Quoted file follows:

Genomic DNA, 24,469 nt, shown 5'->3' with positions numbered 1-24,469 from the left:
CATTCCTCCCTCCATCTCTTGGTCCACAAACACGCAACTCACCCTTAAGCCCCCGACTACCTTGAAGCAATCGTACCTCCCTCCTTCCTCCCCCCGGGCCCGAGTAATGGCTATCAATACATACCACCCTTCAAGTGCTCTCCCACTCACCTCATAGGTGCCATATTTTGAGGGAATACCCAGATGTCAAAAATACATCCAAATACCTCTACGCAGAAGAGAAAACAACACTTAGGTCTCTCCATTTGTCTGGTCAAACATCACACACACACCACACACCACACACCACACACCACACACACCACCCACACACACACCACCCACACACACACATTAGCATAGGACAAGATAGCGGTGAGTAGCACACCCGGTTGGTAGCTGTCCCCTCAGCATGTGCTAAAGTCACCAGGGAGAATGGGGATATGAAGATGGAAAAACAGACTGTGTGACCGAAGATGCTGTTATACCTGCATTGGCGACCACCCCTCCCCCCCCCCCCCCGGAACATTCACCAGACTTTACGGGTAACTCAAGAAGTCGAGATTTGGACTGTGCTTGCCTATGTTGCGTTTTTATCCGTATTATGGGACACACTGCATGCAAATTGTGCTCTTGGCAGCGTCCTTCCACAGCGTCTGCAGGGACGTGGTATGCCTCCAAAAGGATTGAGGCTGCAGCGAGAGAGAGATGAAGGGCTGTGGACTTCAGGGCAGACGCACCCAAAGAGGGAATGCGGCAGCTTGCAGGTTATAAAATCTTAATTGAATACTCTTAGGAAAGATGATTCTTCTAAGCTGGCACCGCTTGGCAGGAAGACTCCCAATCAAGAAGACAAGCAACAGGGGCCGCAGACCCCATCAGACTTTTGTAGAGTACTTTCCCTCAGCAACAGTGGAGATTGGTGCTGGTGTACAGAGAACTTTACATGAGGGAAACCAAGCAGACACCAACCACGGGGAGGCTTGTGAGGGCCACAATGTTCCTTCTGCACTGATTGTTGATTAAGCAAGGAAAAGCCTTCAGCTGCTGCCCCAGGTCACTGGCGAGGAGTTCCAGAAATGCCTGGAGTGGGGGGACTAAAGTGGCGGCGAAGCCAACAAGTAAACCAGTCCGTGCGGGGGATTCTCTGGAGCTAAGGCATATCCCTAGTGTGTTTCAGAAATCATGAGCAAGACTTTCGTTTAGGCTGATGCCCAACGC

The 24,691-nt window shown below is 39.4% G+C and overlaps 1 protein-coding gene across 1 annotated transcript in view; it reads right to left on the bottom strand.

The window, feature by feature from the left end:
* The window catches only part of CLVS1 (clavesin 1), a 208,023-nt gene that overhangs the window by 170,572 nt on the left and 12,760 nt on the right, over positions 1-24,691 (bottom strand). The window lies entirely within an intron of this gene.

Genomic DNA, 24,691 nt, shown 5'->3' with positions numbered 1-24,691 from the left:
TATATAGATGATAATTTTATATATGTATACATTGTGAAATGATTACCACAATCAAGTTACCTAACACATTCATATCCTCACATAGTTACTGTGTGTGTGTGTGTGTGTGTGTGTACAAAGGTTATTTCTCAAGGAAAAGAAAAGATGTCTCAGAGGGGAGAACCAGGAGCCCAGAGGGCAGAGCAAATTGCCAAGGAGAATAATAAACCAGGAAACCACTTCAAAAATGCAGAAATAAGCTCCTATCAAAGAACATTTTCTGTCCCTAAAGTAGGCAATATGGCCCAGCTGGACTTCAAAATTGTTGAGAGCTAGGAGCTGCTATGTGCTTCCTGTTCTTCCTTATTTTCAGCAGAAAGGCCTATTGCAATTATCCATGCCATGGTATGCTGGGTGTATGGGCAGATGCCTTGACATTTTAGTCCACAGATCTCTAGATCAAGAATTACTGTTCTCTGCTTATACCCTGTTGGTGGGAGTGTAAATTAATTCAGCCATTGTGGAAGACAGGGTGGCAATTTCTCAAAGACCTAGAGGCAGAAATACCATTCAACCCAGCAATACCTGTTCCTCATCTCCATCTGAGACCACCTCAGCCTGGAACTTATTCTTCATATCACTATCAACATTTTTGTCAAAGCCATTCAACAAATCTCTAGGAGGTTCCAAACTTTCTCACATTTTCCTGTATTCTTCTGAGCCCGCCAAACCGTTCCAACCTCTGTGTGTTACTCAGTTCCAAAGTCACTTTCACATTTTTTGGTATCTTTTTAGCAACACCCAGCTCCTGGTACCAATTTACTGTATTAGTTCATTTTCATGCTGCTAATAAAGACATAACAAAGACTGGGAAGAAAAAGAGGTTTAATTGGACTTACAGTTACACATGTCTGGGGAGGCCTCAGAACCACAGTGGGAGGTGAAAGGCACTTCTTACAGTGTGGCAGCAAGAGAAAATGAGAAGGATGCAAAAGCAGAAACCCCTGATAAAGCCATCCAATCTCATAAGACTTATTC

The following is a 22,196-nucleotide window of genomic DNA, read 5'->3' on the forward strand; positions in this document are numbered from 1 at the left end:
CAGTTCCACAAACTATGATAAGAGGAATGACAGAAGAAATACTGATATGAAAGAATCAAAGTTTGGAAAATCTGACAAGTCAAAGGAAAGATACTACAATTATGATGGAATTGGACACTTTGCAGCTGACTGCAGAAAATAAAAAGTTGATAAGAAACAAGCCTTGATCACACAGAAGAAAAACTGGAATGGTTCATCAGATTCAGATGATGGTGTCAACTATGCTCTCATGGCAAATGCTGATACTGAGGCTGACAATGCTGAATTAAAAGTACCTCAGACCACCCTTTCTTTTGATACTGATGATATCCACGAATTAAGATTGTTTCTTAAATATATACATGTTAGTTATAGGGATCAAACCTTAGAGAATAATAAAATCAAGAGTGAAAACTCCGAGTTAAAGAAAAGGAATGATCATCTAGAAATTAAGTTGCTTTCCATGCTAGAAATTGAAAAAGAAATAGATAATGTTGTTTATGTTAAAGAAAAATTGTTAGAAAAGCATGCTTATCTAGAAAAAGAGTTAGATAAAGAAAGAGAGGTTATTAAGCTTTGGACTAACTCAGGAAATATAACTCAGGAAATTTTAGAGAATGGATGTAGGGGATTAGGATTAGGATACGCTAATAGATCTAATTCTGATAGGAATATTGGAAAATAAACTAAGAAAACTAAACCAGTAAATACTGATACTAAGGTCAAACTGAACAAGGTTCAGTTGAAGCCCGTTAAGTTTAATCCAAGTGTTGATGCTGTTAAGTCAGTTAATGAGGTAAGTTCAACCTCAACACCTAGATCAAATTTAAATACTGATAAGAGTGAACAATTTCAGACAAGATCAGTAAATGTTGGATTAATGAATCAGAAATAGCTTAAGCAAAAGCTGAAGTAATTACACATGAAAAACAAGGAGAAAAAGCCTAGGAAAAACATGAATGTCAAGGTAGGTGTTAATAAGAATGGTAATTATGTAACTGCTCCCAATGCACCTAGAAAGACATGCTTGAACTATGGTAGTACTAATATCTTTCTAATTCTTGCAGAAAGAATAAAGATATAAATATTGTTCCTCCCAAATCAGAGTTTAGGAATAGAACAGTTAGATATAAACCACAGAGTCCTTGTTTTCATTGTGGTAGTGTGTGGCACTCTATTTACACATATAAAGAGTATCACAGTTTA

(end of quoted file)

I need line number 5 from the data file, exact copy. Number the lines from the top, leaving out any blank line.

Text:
* The window catches only part of CLVS1 (clavesin 1), a 208,023-nt gene that overhangs the window by 170,572 nt on the left and 12,760 nt on the right, over positions 1-24,691 (bottom strand). The window lies entirely within an intron of this gene.